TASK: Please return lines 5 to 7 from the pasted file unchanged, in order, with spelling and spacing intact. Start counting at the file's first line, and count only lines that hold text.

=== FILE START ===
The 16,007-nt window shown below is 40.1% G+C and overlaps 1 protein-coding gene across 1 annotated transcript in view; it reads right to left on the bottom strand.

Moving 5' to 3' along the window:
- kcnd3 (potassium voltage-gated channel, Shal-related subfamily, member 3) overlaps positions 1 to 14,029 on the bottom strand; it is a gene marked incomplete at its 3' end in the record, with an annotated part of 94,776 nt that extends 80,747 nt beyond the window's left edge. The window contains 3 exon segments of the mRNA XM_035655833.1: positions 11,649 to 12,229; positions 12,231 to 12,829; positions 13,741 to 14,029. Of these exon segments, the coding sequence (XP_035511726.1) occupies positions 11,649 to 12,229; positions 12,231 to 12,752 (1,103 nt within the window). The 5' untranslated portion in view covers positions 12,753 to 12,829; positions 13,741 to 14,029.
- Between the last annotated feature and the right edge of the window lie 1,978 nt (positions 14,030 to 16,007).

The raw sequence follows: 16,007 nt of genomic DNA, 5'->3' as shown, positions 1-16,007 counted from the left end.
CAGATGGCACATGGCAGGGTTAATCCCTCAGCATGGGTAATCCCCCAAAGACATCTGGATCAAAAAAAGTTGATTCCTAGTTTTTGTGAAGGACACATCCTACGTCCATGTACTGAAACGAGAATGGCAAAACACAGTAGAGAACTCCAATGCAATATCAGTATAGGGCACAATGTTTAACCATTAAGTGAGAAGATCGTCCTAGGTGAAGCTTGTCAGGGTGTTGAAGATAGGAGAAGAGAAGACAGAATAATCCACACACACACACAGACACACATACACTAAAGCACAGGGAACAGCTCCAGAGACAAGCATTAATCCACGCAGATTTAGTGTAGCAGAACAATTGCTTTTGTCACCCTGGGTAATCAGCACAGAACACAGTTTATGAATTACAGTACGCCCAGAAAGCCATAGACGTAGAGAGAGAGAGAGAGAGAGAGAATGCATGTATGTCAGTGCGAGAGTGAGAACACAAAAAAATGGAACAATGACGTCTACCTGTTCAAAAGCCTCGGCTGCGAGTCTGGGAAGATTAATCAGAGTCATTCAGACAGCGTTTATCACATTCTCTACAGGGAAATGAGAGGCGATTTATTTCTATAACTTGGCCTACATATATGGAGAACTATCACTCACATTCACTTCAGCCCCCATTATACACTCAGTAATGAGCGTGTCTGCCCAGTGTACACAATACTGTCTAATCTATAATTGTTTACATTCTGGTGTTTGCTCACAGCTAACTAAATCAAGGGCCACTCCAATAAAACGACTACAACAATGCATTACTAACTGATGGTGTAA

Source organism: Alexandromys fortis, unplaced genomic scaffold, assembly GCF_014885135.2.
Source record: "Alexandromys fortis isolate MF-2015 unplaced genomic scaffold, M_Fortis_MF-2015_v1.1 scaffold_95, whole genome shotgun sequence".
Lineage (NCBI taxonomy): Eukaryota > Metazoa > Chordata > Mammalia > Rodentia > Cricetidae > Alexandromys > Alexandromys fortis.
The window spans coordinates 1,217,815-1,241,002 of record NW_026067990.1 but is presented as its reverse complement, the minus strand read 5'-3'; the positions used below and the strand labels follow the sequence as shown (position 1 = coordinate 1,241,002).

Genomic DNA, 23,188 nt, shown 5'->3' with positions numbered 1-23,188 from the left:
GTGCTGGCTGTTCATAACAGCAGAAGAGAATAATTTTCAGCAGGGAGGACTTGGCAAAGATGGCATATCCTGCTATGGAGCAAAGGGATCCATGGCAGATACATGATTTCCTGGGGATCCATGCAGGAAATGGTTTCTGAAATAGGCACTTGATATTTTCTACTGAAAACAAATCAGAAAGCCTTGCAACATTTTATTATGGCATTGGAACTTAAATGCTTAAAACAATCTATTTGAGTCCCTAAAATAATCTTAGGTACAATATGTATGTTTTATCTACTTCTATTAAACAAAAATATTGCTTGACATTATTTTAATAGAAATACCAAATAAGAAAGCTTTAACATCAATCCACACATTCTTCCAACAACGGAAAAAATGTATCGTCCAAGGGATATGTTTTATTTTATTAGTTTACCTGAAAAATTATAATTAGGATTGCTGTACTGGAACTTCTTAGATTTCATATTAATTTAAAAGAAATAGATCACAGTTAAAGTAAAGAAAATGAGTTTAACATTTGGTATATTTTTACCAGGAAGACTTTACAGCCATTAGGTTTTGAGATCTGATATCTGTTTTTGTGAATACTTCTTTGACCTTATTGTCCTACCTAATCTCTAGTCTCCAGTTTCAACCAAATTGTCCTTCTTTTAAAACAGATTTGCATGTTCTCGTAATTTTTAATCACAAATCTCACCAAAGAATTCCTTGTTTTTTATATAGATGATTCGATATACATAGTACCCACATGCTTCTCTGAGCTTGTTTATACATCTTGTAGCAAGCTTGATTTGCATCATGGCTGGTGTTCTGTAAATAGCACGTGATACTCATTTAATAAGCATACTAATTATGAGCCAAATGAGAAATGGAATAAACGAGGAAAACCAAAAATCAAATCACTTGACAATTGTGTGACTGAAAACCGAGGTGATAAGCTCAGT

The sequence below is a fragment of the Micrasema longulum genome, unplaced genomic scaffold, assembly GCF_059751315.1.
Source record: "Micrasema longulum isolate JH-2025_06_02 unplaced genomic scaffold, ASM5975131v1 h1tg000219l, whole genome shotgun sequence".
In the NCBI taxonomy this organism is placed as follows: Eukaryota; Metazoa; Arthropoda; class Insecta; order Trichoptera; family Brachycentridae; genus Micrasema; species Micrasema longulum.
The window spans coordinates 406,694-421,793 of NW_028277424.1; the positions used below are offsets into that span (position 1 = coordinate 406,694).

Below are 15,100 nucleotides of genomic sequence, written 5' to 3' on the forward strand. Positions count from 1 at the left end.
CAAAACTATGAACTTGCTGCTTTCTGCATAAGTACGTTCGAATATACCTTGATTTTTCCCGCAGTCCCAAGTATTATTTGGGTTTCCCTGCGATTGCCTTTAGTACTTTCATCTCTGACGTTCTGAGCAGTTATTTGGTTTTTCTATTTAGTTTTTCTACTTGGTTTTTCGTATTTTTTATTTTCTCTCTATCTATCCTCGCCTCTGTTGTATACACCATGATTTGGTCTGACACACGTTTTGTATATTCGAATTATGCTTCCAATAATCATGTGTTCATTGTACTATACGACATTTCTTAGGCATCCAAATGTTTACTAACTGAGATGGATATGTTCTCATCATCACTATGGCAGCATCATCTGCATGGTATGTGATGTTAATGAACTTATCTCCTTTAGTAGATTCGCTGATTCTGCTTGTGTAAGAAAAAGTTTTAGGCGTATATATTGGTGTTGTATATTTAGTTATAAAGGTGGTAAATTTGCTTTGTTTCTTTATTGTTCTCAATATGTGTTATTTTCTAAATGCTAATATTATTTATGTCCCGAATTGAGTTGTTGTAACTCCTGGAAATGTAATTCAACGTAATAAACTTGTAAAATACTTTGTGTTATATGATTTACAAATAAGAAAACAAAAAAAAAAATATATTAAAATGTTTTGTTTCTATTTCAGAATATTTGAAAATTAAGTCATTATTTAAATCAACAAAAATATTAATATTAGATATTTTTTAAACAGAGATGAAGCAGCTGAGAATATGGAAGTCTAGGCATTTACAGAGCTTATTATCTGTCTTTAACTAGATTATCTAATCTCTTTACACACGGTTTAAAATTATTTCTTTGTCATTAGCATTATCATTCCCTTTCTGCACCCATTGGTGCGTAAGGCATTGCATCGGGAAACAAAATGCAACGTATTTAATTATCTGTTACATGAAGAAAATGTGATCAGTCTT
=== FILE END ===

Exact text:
The raw sequence follows: 16,007 nt of genomic DNA, 5'->3' as shown, positions 1-16,007 counted from the left end.
CAGATGGCACATGGCAGGGTTAATCCCTCAGCATGGGTAATCCCCCAAAGACATCTGGATCAAAAAAAGTTGATTCCTAGTTTTTGTGAAGGACACATCCTACGTCCATGTACTGAAACGAGAATGGCAAAACACAGTAGAGAACTCCAATGCAATATCAGTATAGGGCACAATGTTTAACCATTAAGTGAGAAGATCGTCCTAGGTGAAGCTTGTCAGGGTGTTGAAGATAGGAGAAGAGAAGACAGAATAATCCACACACACACACAGACACACATACACTAAAGCACAGGGAACAGCTCCAGAGACAAGCATTAATCCACGCAGATTTAGTGTAGCAGAACAATTGCTTTTGTCACCCTGGGTAATCAGCACAGAACACAGTTTATGAATTACAGTACGCCCAGAAAGCCATAGACGTAGAGAGAGAGAGAGAGAGAGAGAATGCATGTATGTCAGTGCGAGAGTGAGAACACAAAAAAATGGAACAATGACGTCTACCTGTTCAAAAGCCTCGGCTGCGAGTCTGGGAAGATTAATCAGAGTCATTCAGACAGCGTTTATCACATTCTCTACAGGGAAATGAGAGGCGATTTATTTCTATAACTTGGCCTACATATATGGAGAACTATCACTCACATTCACTTCAGCCCCCATTATACACTCAGTAATGAGCGTGTCTGCCCAGTGTACACAATACTGTCTAATCTATAATTGTTTACATTCTGGTGTTTGCTCACAGCTAACTAAATCAAGGGCCACTCCAATAAAACGACTACAACAATGCATTACTAACTGATGGTGTAA

Source organism: Alexandromys fortis, unplaced genomic scaffold, assembly GCF_014885135.2.